The carving emerged from the cathedral’s nave during an excavation of the site preceding the installation of a rising platform. Warwick Rodwell, FSA, consultant archaeologist to Lichfield Cathedral, told The Times that, just as the workmen were packing up after six weeks’ work, ‘someone let out a scream, and there it was, among some stone slabs’.

Dr Rodwell went on to say: ‘The panel is unparalleled in this country — and indeed on the Continent — for the amount of original paint which survives. Nothing like it has been found since the Victorian age.’

The angel, which is just over 2ft (635mm) high, will go on display in the cathedral until the end of March; it will then undergo conservation work before going on permanent display.

£100,000 to save war memorials

More than forty memorials are to benefit this year from a £100,000 fund set up by English Heritage and run by the War Memorials Trust for the repair, cleaning and conservation of damaged war memorials. The recipients include Kirkby, near Liverpool, whose 10-metre-high stone cross was vandalised in 1991. Since then, all that had remained on view was a stump in the ground; the rest lies in the church cellar. Pedro Gaspar, the conservation officer at the War Memorials Trust, said: ‘We hope that this grant will encourage more local authorities to come forward and work with us to maintain these memorials.’

Launch of 2006 British Archaeological Awards

The search is now on for the best in British archaeology after David Lammy, Culture Minister, officially launched the 2006 British Archaeological Awards on 22 February at the British Museum. ‘Thirty years after they were originally founded, these Awards are still doing a vital job of encouraging people of all ages to discover the breadth of opportunity and experiences that archaeology can provide’, Mr Lammy said. ‘Archaeology really is for everyone and I want to congratulate those of you who work on interpreting the past, promoting accessibility and education, protecting our heritage and opening up the subject to an ever wider public.’

The awards are given to projects that bring volunteers and professionals together on research projects, for developers who fund archaeology, for books that bring archaeology to a wide audience and TV programmes that inform as well as entertain. ‘They are of all ages, amateurs and professionals,’ David Lammy said. ‘They represent the huge wealth of diversity and experience in the sector.’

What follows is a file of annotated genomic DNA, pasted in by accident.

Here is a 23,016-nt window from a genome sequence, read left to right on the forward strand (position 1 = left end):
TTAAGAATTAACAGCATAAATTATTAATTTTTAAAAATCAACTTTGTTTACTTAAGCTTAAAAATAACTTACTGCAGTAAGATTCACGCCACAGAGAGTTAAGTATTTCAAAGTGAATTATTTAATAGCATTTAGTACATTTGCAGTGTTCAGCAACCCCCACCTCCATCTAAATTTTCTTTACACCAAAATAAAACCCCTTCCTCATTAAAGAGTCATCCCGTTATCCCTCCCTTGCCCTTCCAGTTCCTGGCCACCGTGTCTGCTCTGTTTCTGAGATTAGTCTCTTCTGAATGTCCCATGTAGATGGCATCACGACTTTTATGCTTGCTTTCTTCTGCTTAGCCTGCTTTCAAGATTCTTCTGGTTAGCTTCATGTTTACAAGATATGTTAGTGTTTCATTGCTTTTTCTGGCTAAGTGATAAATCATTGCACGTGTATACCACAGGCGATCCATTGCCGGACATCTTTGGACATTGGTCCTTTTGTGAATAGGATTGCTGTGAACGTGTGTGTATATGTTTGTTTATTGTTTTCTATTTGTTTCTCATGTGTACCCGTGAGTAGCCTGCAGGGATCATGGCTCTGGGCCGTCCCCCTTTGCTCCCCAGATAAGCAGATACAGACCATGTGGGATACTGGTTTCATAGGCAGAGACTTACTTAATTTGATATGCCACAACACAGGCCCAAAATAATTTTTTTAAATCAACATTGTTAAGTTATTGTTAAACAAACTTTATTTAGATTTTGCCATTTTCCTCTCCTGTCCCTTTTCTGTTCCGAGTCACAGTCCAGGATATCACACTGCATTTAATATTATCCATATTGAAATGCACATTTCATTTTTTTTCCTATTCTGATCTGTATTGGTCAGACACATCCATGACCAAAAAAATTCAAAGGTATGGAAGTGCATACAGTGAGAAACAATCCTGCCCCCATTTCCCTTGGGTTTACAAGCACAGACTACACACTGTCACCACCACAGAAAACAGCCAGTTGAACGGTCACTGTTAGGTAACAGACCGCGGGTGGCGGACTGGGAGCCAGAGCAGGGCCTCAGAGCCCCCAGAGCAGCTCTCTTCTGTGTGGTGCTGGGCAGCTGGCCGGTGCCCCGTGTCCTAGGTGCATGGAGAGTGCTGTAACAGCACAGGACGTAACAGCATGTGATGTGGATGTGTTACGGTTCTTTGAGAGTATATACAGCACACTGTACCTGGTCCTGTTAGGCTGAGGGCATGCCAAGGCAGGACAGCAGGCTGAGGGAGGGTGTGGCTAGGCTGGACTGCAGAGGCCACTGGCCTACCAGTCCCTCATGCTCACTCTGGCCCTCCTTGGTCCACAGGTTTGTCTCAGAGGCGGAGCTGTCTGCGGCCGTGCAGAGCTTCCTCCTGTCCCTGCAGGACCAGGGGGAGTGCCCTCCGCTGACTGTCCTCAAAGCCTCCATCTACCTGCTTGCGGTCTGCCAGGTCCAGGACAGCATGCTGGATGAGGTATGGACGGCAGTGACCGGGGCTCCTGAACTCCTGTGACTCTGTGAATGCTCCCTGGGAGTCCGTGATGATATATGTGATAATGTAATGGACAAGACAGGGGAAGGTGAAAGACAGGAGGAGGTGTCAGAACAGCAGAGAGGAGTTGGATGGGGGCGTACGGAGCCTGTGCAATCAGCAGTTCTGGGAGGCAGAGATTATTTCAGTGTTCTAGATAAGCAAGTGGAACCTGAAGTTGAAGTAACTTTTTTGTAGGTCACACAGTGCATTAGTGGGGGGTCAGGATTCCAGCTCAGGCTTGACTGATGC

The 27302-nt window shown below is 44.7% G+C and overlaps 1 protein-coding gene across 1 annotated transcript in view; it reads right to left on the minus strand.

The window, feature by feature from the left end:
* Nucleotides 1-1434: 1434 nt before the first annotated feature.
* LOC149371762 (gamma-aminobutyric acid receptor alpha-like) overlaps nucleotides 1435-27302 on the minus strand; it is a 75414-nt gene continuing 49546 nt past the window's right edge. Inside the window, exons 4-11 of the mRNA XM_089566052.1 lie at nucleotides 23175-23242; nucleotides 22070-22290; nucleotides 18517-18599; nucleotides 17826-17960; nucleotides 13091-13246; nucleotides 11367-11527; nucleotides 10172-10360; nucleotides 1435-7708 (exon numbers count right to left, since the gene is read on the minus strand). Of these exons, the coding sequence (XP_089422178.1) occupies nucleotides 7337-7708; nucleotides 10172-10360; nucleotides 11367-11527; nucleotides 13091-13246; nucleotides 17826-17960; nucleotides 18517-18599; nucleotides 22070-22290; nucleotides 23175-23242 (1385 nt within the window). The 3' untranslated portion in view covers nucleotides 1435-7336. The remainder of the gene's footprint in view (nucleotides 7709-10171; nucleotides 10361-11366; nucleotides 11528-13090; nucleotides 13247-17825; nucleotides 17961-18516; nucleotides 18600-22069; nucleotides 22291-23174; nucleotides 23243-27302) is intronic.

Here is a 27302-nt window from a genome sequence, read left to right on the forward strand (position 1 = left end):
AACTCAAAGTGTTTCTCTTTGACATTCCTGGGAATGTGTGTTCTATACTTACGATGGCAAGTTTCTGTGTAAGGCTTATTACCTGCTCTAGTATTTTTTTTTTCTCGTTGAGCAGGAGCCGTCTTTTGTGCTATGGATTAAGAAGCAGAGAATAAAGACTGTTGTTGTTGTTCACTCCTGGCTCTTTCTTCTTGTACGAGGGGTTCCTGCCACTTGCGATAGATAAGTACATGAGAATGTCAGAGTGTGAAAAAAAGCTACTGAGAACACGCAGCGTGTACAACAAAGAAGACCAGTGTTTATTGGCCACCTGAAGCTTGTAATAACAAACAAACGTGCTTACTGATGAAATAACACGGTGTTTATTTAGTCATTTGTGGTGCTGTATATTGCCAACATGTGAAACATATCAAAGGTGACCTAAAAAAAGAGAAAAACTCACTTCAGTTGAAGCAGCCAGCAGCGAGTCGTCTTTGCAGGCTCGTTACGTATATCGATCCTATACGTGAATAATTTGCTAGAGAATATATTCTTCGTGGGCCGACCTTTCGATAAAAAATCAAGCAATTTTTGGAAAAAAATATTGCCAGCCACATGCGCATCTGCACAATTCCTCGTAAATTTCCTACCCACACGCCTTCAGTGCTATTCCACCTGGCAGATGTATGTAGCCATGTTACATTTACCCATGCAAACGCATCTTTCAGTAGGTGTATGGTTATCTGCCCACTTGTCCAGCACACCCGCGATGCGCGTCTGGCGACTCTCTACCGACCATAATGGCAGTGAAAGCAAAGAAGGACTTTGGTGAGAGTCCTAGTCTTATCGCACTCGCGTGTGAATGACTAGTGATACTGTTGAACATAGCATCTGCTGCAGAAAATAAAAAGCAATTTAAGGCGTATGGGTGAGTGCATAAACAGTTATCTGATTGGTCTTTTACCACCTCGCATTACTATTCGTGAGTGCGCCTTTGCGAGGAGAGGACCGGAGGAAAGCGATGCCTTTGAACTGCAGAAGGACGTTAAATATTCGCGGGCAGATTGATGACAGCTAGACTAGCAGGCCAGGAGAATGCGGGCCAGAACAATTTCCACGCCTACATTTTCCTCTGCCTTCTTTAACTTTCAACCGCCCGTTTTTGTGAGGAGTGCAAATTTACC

‘Time Team’ star and archaeologist Raksha Dave was also on hand to help promote the Young Archaeologist of The Year Award, saying that ‘the challenge for budding Young Archaeologists of the Year for 2006 is to dig around for clues to the history of a building and tell its story’.

Full details of all the awards, along with instructions for making nominations, can be found on the CBA website. The same site also hosts a questionnaire seeking views on the future of the Awards.

Forthcoming meetings of the Society of Antiquaries

2 March: The Bishop’s Palace at Mirepoix (Ariége) and French Renaissance Panelling in Scotland, by Charles Tracy, FSA

9 March: Reflections on the Cistercian Buildings of Wales, by David Robinson, FSA, followed by a reception to mark the publication by the Society of David's book, The Cistercians in Wales.

16 March: The Architectural Patronage of Two Late Medieval Bishops: Edington, Wykeham and the rebuilding of Winchester Cathedral nave, by John Hare, FSA

In the later fourteenth century, the Romanesque nave of Winchester cathedral was remodelled into the building that we know today. But precisely who did what and when? This reassessment is based on the evidence of the building and documentation (including the less familiar indirect evidence of the bishopric manorial accounts). It is suggested that Edington and Wykeham, his successor, adopted very different approaches to the problem of rebuilding the nave, and that Wykeham’s early work in the 1370s included the south arcade, and therefore the main design elements of his later work. The significance of the nave is discussed in the context of Wykeham’s well-documented residential buildings. This reassessment should further enhance the reputation of a remarkable architectural patron.